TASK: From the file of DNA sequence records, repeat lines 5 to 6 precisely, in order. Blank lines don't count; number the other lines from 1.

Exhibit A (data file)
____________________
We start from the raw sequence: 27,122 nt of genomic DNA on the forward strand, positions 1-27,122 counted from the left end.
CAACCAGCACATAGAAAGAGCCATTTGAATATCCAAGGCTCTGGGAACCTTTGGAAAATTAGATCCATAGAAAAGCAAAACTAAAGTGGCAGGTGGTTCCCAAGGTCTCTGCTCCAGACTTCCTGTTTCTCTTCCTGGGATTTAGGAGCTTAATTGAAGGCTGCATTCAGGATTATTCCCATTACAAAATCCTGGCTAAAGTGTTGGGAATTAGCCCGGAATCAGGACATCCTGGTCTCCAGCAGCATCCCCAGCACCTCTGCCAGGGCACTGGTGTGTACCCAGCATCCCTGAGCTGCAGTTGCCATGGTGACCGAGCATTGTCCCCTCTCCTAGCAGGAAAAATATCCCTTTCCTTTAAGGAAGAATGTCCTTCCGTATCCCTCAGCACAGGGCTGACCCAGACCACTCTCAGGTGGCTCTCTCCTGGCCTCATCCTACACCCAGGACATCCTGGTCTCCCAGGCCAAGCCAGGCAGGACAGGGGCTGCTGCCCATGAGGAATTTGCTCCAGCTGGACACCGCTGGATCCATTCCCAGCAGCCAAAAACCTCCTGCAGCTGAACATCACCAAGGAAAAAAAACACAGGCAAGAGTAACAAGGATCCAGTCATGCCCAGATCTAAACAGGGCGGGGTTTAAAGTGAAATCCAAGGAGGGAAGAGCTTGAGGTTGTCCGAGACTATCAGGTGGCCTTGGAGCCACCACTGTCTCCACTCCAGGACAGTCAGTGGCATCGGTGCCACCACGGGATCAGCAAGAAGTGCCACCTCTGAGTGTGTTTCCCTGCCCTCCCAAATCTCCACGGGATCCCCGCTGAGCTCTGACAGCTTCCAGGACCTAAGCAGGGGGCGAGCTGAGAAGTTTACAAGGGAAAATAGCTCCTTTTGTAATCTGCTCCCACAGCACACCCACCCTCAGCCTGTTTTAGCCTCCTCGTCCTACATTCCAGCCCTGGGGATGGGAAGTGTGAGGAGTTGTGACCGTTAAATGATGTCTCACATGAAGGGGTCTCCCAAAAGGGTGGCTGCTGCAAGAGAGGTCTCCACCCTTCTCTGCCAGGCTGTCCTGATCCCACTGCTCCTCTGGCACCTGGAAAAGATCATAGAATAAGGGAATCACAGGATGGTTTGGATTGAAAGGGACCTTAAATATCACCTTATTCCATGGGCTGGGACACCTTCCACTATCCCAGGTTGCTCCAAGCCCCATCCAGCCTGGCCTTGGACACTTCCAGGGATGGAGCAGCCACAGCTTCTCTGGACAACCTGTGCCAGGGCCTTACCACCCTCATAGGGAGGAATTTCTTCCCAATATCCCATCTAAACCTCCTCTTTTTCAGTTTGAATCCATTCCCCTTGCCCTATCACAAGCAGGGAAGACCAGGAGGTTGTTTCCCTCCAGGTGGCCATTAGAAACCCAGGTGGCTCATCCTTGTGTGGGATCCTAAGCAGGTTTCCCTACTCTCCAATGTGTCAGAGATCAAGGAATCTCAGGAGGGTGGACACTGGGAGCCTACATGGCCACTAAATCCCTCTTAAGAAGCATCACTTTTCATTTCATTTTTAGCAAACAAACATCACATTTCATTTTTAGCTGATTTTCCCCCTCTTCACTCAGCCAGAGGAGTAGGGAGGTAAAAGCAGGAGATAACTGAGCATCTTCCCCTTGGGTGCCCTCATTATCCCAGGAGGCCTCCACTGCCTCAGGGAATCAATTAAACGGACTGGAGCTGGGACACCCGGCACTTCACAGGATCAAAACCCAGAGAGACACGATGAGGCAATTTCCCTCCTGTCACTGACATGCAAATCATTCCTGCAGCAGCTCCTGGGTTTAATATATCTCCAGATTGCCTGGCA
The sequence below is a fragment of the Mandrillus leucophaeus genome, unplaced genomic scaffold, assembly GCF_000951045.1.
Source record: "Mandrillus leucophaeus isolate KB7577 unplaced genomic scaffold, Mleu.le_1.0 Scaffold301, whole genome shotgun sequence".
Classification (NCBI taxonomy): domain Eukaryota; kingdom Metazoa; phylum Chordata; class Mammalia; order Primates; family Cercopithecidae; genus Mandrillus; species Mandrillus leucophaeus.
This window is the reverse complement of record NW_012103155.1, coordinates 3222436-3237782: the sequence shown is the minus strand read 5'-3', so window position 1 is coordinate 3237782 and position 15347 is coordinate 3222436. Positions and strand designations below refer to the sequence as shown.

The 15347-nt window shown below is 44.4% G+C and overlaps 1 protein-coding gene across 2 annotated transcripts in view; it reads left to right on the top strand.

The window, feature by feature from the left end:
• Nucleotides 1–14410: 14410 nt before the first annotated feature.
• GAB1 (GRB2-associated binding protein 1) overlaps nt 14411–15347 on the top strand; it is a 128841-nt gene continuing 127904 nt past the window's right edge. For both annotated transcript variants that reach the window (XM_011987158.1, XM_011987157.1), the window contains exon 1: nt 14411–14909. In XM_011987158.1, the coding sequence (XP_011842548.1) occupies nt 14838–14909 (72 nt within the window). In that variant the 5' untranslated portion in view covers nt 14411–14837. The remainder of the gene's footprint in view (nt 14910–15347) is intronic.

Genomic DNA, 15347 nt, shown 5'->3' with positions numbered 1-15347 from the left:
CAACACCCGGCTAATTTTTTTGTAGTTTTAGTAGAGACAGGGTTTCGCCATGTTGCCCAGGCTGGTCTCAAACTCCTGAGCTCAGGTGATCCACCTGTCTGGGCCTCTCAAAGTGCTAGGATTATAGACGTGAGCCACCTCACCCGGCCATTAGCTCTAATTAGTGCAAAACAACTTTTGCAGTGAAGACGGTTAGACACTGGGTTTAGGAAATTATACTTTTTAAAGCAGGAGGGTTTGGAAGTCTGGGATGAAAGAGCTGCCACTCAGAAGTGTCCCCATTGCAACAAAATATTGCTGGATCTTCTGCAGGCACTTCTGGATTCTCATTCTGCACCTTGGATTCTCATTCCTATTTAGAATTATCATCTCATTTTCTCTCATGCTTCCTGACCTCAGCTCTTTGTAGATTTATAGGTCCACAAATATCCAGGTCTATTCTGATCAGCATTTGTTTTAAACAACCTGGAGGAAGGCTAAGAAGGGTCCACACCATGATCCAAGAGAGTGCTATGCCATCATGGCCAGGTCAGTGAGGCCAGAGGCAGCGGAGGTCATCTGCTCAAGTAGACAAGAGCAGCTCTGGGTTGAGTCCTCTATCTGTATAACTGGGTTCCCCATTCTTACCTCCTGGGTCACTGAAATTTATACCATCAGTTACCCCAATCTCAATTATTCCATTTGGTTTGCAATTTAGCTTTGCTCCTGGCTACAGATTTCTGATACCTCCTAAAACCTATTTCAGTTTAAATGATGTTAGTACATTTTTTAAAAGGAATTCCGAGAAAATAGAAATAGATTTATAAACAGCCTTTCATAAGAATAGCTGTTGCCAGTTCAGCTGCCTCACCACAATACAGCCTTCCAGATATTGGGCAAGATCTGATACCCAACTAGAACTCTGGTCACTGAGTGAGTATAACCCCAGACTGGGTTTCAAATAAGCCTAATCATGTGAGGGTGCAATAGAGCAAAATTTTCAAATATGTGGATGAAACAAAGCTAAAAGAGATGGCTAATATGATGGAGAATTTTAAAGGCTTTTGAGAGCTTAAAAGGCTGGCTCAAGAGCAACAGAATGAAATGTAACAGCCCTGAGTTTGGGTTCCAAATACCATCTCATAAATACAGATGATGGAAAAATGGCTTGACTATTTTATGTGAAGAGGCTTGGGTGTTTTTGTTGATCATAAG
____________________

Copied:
Classification (NCBI taxonomy): domain Eukaryota; kingdom Metazoa; phylum Chordata; class Mammalia; order Primates; family Cercopithecidae; genus Mandrillus; species Mandrillus leucophaeus.
This window is the reverse complement of record NW_012103155.1, coordinates 3222436-3237782: the sequence shown is the minus strand read 5'-3', so window position 1 is coordinate 3237782 and position 15347 is coordinate 3222436. Positions and strand designations below refer to the sequence as shown.